Whilst the short term future for Malala may hold dreams of completing her A Levels and going on to study PPE at Oxford - the long term is a much bigger picture, and one that sounds extraordinary and unbelievable coming from most people, but seems somewhat more plausible coming from Malala, "I think hopefully I will have finished my school and university education in the coming 10 years and I'm hoping that I will be doing great work in Pakistan, helping children to go to school. I have a strong commitment to my country. I promised to myself that I would help Pakistan become a better country and to help the people of Pakistan receive peace and make sure that they get a quality education and they see development. It's really sad to know that in this world on one side there is technology and all these new devices on the other side there are children who can't go to school at all, there are people who don't have basic facilities. So I am hoping to be able to help my country and whichever way possible, I will do it."
As the clock hits 10.00am, the documentary is over and most of the small, private cinema is on the verge of tears. He Named Me Malala comes with a sharp underlying message that no matter who you are, or what your circumstances are, you can make a difference. And for Malala, she is optimistic that she is making the right ones for the future of girls' education.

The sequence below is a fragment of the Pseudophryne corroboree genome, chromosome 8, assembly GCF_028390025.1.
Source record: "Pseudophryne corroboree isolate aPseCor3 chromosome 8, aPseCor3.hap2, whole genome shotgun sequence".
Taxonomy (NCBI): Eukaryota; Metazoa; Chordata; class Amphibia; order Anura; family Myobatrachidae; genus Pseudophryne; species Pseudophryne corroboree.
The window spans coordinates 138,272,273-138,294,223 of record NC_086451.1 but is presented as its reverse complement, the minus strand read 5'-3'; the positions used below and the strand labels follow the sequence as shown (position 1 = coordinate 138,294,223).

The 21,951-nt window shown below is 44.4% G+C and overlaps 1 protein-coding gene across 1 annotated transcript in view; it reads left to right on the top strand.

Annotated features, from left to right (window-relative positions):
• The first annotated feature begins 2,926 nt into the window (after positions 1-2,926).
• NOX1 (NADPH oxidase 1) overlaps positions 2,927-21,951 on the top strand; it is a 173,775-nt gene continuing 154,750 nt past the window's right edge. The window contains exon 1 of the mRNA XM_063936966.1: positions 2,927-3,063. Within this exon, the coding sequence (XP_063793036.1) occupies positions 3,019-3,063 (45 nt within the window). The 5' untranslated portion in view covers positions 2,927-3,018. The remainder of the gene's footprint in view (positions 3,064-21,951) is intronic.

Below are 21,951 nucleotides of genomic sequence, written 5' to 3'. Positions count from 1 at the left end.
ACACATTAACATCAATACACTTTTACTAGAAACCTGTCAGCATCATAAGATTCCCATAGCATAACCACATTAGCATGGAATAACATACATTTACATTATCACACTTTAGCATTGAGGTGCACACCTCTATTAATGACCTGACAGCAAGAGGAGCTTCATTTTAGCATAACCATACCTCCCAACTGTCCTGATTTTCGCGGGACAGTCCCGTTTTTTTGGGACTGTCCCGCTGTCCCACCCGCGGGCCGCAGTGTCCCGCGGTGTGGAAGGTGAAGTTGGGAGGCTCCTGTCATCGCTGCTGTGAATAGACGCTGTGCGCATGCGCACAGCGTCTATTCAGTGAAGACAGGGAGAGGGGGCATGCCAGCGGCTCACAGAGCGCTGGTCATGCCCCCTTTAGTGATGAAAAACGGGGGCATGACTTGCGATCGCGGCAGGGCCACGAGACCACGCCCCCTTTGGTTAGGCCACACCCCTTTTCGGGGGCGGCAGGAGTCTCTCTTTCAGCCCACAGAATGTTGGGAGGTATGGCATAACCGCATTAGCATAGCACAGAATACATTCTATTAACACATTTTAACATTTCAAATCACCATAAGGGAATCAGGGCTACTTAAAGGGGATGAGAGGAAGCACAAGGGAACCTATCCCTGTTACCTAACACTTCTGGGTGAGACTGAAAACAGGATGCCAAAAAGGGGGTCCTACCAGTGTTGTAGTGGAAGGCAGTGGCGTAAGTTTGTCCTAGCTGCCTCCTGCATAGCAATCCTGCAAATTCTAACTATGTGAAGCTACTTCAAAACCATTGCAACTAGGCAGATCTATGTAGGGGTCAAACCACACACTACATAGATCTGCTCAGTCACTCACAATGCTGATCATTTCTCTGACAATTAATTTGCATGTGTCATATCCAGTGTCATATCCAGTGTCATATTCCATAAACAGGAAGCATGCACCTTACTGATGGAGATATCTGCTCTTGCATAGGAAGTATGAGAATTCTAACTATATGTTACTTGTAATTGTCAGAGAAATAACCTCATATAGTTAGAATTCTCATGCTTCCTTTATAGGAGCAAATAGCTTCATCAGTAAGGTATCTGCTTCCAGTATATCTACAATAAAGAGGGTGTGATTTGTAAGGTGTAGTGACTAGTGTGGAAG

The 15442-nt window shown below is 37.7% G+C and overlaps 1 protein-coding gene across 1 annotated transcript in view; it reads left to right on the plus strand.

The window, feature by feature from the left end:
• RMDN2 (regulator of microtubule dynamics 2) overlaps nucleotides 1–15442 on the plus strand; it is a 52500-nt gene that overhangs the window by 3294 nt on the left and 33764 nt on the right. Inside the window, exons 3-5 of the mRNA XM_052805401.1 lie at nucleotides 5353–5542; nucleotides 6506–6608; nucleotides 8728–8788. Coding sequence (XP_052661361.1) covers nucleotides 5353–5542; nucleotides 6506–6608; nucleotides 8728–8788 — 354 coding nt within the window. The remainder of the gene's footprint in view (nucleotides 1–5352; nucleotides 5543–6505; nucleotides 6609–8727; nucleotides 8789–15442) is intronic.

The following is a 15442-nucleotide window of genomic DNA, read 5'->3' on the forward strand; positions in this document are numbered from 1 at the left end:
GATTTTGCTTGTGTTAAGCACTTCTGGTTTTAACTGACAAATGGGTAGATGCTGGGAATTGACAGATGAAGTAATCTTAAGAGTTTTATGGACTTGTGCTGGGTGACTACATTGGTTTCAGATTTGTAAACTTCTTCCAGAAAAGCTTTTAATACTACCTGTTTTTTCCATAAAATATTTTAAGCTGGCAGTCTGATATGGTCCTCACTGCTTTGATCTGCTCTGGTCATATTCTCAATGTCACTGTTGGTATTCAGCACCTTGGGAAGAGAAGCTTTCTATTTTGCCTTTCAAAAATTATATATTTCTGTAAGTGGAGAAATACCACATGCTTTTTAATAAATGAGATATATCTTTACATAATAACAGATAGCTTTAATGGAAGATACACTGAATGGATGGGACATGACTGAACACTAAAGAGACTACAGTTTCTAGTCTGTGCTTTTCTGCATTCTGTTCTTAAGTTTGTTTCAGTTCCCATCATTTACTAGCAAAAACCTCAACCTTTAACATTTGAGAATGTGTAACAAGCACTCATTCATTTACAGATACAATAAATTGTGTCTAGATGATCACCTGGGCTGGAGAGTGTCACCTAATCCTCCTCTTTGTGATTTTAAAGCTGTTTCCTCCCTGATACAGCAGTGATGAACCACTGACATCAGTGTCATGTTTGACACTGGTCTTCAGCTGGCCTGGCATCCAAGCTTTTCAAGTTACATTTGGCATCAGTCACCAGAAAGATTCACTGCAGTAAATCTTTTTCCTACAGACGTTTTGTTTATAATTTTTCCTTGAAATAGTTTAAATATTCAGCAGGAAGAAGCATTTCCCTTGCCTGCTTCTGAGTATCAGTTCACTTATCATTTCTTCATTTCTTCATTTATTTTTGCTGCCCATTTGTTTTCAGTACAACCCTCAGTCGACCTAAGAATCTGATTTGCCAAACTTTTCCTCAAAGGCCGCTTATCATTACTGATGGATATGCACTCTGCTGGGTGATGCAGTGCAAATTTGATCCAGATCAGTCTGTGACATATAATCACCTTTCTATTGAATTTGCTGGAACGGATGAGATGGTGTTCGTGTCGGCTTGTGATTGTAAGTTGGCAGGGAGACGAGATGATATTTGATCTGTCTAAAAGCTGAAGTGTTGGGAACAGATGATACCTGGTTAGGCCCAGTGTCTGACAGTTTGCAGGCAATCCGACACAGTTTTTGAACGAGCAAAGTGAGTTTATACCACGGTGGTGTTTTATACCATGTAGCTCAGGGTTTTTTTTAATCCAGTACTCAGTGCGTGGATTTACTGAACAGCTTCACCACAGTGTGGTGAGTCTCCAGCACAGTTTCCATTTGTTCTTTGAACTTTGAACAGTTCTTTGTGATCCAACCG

Malala: "I am very optimistic but in terms of taking decisions and what should be done next, I am careful. I do think about both sides of an argument. But I am optimistic and I am hopeful that there will be change but it's when will that change come? When will it be sorted out? When will things be better? Is that in 100 years? 50 years? 30 years? How much time will pass? And when will the world leaders give time to it? That's why we say that we need to speak for education right now because if we remain silent then world leaders, whose children are in very good schools and very good universities, wouldn't give time to the education of other children. So it's important that we highlight the issues right now. We need to continue to keep it in the spotlight."
There are no words to contest with Malala's sentiment. Whilst jokes about boyfriends and Minions may make her crack up and laugh, there's nothing that can break the focus of her goal.
He Named Me Malala (about Malala Yousafzai- the youngest Nobel Prize winner, women's education activist, Minions fan and 'most inspiring person ever' award winner for the rest of her life) premiere's on National Geographic UK on the 1st of March at 9.00pm.